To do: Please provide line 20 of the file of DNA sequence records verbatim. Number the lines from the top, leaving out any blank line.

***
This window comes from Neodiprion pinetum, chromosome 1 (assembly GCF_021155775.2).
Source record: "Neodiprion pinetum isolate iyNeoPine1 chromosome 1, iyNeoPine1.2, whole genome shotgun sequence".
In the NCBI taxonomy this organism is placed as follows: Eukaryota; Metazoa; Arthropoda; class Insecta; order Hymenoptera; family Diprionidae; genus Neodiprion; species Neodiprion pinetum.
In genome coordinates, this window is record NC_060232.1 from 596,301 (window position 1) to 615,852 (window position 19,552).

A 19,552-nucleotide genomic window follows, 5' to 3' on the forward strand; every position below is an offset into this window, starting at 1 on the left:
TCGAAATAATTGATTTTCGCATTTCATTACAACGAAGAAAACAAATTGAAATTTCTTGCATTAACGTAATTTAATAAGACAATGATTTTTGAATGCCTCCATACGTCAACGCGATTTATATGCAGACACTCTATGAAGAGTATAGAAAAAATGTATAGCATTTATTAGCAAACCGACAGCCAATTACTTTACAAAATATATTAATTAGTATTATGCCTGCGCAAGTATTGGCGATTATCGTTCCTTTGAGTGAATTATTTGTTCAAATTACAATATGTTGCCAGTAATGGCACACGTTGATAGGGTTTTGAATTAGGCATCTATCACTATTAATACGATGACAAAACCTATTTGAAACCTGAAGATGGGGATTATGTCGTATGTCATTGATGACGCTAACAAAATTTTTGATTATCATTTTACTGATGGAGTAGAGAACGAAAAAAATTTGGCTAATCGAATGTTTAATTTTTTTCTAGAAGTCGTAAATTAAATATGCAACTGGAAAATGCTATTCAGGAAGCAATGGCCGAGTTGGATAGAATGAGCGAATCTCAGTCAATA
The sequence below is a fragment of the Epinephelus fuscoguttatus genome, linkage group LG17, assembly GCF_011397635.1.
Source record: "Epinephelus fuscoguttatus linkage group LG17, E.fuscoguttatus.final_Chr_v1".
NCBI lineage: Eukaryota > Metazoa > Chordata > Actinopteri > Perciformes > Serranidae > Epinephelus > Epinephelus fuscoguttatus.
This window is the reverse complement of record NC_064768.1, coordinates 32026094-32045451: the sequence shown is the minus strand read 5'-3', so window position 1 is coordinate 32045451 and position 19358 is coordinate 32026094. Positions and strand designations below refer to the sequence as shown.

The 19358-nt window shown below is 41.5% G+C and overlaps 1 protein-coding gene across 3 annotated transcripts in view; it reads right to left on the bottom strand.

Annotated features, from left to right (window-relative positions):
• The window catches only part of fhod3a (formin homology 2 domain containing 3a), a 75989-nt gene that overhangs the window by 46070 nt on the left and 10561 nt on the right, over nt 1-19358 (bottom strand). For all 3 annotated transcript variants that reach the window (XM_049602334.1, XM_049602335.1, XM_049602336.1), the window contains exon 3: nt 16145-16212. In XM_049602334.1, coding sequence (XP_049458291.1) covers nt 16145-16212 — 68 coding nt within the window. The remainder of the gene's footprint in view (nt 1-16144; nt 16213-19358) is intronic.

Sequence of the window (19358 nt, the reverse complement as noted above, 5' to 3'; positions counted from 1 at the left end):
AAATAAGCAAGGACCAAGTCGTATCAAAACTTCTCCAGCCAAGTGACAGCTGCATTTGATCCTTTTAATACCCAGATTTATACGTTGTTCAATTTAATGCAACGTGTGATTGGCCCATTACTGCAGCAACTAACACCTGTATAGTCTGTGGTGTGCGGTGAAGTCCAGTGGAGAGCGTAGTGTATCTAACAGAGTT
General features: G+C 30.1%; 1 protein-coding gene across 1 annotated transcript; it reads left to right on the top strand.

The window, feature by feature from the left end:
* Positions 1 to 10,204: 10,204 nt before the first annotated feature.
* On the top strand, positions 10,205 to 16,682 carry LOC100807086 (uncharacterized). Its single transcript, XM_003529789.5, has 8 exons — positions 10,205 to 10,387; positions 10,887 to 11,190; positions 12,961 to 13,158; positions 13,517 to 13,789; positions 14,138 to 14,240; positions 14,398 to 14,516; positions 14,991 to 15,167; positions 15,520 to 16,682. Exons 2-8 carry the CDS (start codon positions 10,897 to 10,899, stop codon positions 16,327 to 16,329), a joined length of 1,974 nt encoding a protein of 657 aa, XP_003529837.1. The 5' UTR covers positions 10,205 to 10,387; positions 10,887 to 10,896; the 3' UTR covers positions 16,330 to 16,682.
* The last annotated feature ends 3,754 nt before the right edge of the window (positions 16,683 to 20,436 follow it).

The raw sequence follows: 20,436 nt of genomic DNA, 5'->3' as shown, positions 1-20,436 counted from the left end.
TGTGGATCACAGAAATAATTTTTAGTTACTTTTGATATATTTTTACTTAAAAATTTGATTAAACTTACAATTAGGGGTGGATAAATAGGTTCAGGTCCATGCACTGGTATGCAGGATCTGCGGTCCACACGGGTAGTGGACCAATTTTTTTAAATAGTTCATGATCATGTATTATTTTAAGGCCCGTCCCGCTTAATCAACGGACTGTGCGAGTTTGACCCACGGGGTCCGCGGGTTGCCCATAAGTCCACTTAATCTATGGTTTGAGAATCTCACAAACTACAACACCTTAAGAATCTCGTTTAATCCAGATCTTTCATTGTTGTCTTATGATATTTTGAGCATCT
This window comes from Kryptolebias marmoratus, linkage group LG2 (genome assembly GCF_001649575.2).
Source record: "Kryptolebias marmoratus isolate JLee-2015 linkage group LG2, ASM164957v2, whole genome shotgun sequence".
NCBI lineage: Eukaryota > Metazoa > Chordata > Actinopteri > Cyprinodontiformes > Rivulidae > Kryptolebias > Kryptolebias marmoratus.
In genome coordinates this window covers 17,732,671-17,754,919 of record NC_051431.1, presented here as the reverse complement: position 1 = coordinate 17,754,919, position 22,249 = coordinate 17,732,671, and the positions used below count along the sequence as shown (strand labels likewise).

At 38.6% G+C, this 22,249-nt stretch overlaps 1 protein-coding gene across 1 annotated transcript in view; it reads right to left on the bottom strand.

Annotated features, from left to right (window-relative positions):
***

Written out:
* The last annotated feature ends 3,754 nt before the right edge of the window (positions 16,683 to 20,436 follow it).